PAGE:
3. In some oil, splutter mustard seeds, a little fenugreek, asafoetida (pinch) , and curry leaves. (do the mustard seeds first, then add the rest)
4. Add the veggies.
5. Add 2 heaping spoons (regular spoon) of sambar powder.
6. Add salt and mix
7. Mash the tamarind to relase the juices into the hot water, and strain out the seeds/pulp. Add the remaining tamarind water to the sambar. You may need to add more water here. Judge by the colour of the sambar and taste.
8. Boil the veggies. Add more salt if necessary.
9. When the pressure has dropped, take out the dal. Add the dal to the sambar (again judge the consistency, you may not use all the dal). Turn off the heat and mix. Add salt again if necessary.
Some people do #3 at the end , some do it at the beginning. Doing it at the end means you need to dirty another pan. But the aroma's of the spluttered spices might be more stronger and add to the over all deliciousness of the dish. I think they both taste the same.

3. Chutney
This recipe is from my dad who is also an awesome cook!

coconut, green chilis, split peas dal (pottu kadalai), dry red chilis, ginger, yogurt, salt, mustard seeds, urad daal, channa dal, asafoetida

1. grind coconut, coriander, green chilis, split peas dal (http://www.indiatastes.com/glossary/88.shtml), dry red chilis (if you want more heat), and water together. You can also add ginger if you want.
2. Add salt to taste
3. You can add yogurt to this as well.
4. You can garnish with the spluttered mustard seeds, urad dal, channa dal combo.


Atlanta, GA

I went to Atlanta a few years ago when my friend Monica was working for Home Depot there. She was really sweet and invited our friend Geeta as well. The weekend was rounded out by her roomate Susmita's friend Iana visiting from NY. Atlanta was so much fun, a great friendly WARM place to visit. I felt that Atlanta had a really nice restaurant scene, and a lot of great shopping. Plus we just had good fun hanging out with each other. I've only been to Atlanta twice, the first time was for my friend Suneel's wedding at the Hyatt in Buckhead. That was another crazy weekend. We ended up going to two really nices places in the evening. One was a latin place with people salsa dancing everywhere, and the other was a very modern trendy lounge. Both were a lot of fun.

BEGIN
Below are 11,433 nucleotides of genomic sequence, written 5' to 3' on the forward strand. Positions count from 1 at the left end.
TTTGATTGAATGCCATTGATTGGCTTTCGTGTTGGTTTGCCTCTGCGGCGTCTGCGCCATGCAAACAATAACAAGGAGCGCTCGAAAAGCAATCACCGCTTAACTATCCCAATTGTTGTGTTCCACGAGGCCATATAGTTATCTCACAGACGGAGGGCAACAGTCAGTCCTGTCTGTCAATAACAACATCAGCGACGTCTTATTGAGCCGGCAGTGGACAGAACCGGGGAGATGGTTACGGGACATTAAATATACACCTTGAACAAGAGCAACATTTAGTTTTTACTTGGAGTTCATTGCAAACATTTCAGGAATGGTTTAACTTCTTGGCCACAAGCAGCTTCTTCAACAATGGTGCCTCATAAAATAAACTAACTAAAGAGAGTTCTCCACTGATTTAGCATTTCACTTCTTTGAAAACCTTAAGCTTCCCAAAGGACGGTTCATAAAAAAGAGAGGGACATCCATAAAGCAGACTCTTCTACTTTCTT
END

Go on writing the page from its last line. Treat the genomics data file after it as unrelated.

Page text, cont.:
Mitra : A great Mexican fusion place. The food was very good.
Dante's down the Hatch: A fondue restaurant on a boat with a moat full of crocodiles. This was an interesting place to go to, we had just finished seeing a clip of the restaurant on the FoodTV show 'The Best of Atlanta', so our excitement was palpable. We land up there, and are served the various fondues we've ordered. The cheese fondue was OK, but how much bread dipped in cheese can one eat? I mean I am a cheese lover, but even I have my limit. We also ordered fondue where they give you a bunch of veggies, and a little pot of oil with a tiny burner. If you've ever made bujees you know how long it takes to cook these things. I felt like they needed bujee dough to taste better. Plus they gave us chili sauce, soy sauce, and tamarind sauce for dipping. I prefer the Indian version. Period. It was an experience though, and the crocodiles were neat.

I need Monica to help me remember the names of these places!

Galleria Atlanta

Click the picture to see a slideshow of our trip!

Lopa gets her groove on

Introducing my good friend Lopa Sarkar, dancer extraordinaire. I remember meeting this beautiful Toronto Bengali girl in dance class when we were just kids. Those were some fun times. Now she's all grown up with an MBA, lived in London for a few years, and if she hasn't already done it all now she's got her own company. Bollywood Grooves, a Toronto based dance company that specializes in classes, workshops, choreography, and of course performing! Lopa's latest gig is a job she's heading off to the Bahama's to be the choreographer at Club Med!

I love it when I can search up my friends on Google, and all kinds of cool things show up. For instance this article written by Marilyn Linton of the Toronto Sun talks about all of Lopa's endeavours. Read on....

Toronto's Lopa Sarkar, a 31-year-old dancer whose family hails from India, runs Bollywood Grooves, a unique program that promises some smile with that sweat. When a friend of mine said it was tops on her fun and fitness list, I had to see for myself and joined in a class a few months back. What I discovered was that Bollywood Grooves combines fitness moves with simple Indian dance techniques in an hour-long workout that is hotter than curry.